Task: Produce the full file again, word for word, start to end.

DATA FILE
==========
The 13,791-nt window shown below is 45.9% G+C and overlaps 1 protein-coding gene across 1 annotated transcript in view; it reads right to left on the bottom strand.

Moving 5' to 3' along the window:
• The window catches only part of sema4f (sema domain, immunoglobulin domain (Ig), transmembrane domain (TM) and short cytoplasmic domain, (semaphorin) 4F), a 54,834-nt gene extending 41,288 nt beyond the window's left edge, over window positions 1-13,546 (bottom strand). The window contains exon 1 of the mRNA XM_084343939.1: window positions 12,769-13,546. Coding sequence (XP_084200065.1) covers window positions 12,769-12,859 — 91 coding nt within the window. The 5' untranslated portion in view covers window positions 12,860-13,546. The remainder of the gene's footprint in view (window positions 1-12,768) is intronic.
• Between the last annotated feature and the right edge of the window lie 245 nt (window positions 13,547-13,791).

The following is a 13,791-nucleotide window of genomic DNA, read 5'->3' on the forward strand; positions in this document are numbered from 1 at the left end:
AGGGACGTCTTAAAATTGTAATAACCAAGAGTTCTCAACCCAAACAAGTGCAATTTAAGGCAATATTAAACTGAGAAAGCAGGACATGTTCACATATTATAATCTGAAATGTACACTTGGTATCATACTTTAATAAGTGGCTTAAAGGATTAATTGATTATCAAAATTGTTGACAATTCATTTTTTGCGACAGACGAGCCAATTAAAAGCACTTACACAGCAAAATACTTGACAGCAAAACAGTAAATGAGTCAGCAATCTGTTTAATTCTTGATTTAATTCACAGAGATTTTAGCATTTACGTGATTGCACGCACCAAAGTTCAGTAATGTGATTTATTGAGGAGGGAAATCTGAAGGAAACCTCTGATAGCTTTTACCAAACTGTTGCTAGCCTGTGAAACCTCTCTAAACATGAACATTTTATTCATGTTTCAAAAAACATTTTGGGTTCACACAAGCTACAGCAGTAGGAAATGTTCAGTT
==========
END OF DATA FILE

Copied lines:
The 13,791-nt window shown below is 45.9% G+C and overlaps 1 protein-coding gene across 1 annotated transcript in view; it reads right to left on the bottom strand.

Moving 5' to 3' along the window:
• The window catches only part of sema4f (sema domain, immunoglobulin domain (Ig), transmembrane domain (TM) and short cytoplasmic domain, (semaphorin) 4F), a 54,834-nt gene extending 41,288 nt beyond the window's left edge, over window positions 1-13,546 (bottom strand). The window contains exon 1 of the mRNA XM_084343939.1: window positions 12,769-13,546. Coding sequence (XP_084200065.1) covers window positions 12,769-12,859 — 91 coding nt within the window. The 5' untranslated portion in view covers window positions 12,860-13,546. The remainder of the gene's footprint in view (window positions 1-12,768) is intronic.
• Between the last annotated feature and the right edge of the window lie 245 nt (window positions 13,547-13,791).

The following is a 13,791-nucleotide window of genomic DNA, read 5'->3' on the forward strand; positions in this document are numbered from 1 at the left end:
AGGGACGTCTTAAAATTGTAATAACCAAGAGTTCTCAACCCAAACAAGTGCAATTTAAGGCAATATTAAACTGAGAAAGCAGGACATGTTCACATATTATAATCTGAAATGTACACTTGGTATCATACTTTAATAAGTGGCTTAAAGGATTAATTGATTATCAAAATTGTTGACAATTCATTTTTTGCGACAGACGAGCCAATTAAAAGCACTTACACAGCAAAATACTTGACAGCAAAACAGTAAATGAGTCAGCAATCTGTTTAATTCTTGATTTAATTCACAGAGATTTTAGCATTTACGTGATTGCACGCACCAAAGTTCAGTAATGTGATTTATTGAGGAGGGAAATCTGAAGGAAACCTCTGATAGCTTTTACCAAACTGTTGCTAGCCTGTGAAACCTCTCTAAACATGAACATTTTATTCATGTTTCAAAAAACATTTTGGGTTCACACAAGCTACAGCAGTAGGAAATGTTCAGTT